Worlds collide when a blue collar guy winds up in the mystical land of Oz in this poem from Sarah Ann Winn.
Tow Truck Driver in Oz
When I moved here, first mailbox
after the yellow brick pothole,
they called me right away to unditch
and I would, witch or not, tow, tow.
Many crashes are easily mended,
move aside so others can move along,
whisk to safety at midnight. Someone calls
crying with a flat the date their dad died,
and I’m still the driver.
I clear the way, help move the house,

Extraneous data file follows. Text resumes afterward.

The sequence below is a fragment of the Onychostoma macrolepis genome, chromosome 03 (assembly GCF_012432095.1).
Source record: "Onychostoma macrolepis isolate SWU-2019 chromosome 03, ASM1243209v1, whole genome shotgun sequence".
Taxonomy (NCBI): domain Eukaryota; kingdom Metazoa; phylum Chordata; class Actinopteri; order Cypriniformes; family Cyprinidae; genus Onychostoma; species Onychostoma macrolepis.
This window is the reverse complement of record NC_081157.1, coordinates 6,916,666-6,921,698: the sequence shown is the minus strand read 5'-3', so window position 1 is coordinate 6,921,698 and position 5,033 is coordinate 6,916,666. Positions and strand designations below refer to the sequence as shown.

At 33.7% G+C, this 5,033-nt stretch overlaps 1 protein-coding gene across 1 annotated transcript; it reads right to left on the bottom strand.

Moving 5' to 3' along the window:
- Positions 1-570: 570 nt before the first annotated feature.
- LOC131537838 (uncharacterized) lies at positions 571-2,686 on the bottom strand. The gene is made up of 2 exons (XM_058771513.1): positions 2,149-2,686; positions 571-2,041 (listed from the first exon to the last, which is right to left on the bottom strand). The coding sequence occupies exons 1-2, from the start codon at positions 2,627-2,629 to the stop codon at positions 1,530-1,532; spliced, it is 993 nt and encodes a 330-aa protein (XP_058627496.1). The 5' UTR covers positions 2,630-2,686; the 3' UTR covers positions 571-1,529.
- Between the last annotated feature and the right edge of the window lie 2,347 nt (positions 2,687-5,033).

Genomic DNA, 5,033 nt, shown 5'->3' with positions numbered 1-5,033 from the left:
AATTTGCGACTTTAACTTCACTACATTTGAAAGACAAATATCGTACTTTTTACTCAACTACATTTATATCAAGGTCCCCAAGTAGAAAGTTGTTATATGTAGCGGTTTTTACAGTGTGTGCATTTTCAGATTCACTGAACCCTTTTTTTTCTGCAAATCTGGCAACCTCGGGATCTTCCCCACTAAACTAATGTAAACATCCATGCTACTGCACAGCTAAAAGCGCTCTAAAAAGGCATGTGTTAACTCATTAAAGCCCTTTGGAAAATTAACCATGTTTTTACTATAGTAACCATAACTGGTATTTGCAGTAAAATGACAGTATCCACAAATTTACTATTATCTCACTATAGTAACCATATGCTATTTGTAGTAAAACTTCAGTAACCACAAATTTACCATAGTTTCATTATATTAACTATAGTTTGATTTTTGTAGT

lift boxes, re-brick the road.
I cone off the scene, orient
the traveler. Miss home where I counted
across hoods. I pray. I sing with Dylan
when a hard rain starts to fall.
The night I first kissed ruby lips,
I asked her where to turn,
she guided me. Sometimes
I call her, just to get roadside
assistance, say, Honey, won’t you
make it snow when I feel
like sleeping. Make it storm
when the dust billows in.
Read more of Sarah Ann Winn’s poetry, including more Oz poems.
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Photo by Mraz Center for the Performing Arts /Flickr